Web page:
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'Longer jail terms needed for knife crime', says Dublin TD


Fianna Fail’s Jim O’Callaghan

Fianna Fail’s Jim O’Callaghan

Fianna Fail’s Jim O’Callaghan

The video of a man using a long-blade knife to corner another man in the Basin Street flats complex in Dublin's inner city and stab him repeatedly has led to calls for a knife crime clampdown.

Not only is the use of knives a major worry, but the fact that attacks are being deliberately recorded by the aggressors to be used as examples to others is seen as a development that exposes just how brazen and unafraid of the law some criminals are.

"The problem with knife crime in Ireland is clearly evident from this video recording of a knife attack in Dublin," said Fianna Fail justice spokesman Jim O'Callaghan.

"Such scenes are unacceptable.

"Fianna Fail introduced legislation last year to impose longer prison sentences for possession of knives with intent to injure or cause harm.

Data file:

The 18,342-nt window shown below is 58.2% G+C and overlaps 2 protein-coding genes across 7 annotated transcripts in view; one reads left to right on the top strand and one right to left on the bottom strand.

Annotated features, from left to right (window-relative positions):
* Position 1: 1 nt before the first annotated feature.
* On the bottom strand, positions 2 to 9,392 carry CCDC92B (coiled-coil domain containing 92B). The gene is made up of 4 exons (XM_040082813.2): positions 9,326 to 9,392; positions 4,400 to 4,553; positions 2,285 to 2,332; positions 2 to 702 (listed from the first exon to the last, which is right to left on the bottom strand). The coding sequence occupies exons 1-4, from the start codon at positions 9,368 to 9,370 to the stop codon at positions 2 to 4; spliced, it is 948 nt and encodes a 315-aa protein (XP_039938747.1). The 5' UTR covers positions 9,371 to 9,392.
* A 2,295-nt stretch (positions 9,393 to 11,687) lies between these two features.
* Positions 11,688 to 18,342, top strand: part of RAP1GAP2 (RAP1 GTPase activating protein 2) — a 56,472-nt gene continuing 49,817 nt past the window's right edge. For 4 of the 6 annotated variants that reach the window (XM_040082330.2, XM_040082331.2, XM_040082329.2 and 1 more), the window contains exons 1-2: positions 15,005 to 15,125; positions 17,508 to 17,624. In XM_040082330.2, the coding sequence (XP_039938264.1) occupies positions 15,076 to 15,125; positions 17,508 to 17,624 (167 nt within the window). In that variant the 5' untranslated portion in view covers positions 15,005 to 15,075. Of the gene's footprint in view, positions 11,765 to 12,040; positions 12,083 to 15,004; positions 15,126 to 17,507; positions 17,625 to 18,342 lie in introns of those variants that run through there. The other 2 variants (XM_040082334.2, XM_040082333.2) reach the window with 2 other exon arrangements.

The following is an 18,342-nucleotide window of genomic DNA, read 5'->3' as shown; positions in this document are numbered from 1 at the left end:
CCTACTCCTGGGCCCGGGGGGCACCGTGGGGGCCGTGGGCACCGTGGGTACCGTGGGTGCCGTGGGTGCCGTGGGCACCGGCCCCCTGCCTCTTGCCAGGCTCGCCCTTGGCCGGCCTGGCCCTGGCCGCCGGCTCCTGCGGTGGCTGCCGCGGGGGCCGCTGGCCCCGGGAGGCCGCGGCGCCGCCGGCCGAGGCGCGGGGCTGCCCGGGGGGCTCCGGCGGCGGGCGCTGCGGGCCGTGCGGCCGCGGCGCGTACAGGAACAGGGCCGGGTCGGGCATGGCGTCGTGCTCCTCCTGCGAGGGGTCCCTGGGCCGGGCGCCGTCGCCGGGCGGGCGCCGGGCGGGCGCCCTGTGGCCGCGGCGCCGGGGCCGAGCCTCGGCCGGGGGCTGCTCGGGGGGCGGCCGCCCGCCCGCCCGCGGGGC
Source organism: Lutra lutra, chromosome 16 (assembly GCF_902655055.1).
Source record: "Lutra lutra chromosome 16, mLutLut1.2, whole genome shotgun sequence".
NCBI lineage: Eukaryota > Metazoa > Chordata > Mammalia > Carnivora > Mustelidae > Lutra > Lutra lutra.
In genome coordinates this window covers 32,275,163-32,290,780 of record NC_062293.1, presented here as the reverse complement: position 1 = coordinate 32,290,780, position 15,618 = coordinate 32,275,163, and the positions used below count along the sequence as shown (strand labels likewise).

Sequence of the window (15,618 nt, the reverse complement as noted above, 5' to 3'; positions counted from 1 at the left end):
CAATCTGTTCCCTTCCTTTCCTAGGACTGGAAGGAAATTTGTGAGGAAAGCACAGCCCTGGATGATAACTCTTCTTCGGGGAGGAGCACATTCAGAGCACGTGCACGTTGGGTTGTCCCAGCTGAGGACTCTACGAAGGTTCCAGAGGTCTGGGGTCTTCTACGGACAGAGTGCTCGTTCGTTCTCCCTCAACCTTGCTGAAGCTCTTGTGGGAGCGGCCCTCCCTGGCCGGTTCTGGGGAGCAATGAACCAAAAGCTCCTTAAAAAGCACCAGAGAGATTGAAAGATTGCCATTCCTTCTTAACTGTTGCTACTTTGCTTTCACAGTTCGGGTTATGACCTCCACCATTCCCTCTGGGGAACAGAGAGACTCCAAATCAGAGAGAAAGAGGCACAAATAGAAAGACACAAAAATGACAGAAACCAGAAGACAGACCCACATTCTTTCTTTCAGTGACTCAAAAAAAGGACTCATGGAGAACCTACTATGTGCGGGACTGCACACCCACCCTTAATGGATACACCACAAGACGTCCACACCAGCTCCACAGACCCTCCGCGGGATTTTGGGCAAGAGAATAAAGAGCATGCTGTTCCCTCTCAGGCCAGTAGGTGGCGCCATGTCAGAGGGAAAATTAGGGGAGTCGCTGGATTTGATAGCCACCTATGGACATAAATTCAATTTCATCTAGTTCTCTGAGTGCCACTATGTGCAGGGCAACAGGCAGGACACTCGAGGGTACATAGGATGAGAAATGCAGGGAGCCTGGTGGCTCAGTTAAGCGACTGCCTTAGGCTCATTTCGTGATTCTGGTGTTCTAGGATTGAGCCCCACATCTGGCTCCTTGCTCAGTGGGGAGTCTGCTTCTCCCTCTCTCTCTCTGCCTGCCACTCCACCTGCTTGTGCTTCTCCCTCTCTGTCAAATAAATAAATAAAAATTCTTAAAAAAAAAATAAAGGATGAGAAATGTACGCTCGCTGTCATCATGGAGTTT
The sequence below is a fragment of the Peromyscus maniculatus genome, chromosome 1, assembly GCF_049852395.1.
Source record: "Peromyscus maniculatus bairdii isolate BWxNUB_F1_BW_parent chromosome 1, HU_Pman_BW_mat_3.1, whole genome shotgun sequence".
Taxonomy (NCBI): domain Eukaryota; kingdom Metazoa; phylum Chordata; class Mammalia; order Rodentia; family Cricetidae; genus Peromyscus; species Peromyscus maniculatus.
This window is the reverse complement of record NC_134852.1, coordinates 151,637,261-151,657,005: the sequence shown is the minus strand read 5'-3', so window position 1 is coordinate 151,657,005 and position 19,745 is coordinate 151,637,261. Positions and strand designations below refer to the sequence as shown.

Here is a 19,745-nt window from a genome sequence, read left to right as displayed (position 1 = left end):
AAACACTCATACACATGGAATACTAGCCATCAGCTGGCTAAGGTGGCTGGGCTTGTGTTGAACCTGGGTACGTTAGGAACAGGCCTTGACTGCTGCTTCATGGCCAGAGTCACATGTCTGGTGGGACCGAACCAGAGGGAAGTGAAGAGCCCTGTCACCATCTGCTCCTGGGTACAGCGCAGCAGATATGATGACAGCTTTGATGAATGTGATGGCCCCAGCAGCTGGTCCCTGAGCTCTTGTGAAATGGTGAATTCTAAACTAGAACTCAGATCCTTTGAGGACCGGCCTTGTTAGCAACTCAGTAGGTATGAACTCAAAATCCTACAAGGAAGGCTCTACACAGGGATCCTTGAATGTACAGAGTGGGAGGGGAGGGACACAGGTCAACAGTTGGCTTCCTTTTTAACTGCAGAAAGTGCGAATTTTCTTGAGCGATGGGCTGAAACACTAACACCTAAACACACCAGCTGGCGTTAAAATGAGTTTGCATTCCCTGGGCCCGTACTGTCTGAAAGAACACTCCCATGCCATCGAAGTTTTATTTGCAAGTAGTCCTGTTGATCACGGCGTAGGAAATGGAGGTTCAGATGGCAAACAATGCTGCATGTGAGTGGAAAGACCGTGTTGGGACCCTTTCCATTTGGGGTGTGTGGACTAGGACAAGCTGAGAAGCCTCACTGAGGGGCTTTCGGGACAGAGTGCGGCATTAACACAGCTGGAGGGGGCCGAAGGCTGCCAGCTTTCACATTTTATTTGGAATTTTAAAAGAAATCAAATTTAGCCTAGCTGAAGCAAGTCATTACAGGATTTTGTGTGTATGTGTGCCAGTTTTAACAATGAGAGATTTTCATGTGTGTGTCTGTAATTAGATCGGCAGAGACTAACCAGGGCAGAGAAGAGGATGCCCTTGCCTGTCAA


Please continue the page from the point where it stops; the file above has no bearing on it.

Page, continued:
"The next government needs to expedite that legislation so that all people are aware that it is unacceptable to carry knives to inflict harm," he said.


"At present the maximum sentence for carrying a blade is five years.

"Under Fianna Fail's legislation that maximum sentence would be increased to 10 years.

"The incidence of knife crime in Ireland has increased in recent years and a clear message needs to be sent out that carrying knives for violent purposes is completely unacceptable," Mr O'Callaghan added.

The number of knife seizures by gardai in Ireland rose by more than 60pc between 2016 and 2018.

Gardai seized 1,936 knives in 2018, compared to 1,600 in 2017 and 1,197 in 2016.

Knives are also being discovered by gardai during drug seizures.

Last December, as part of Operation Pier, gardai from Pearse Street Garda Station conducted a search operation at a number of residences at Pearse Street.

Along with the cocaine haul a number of knives were also seized.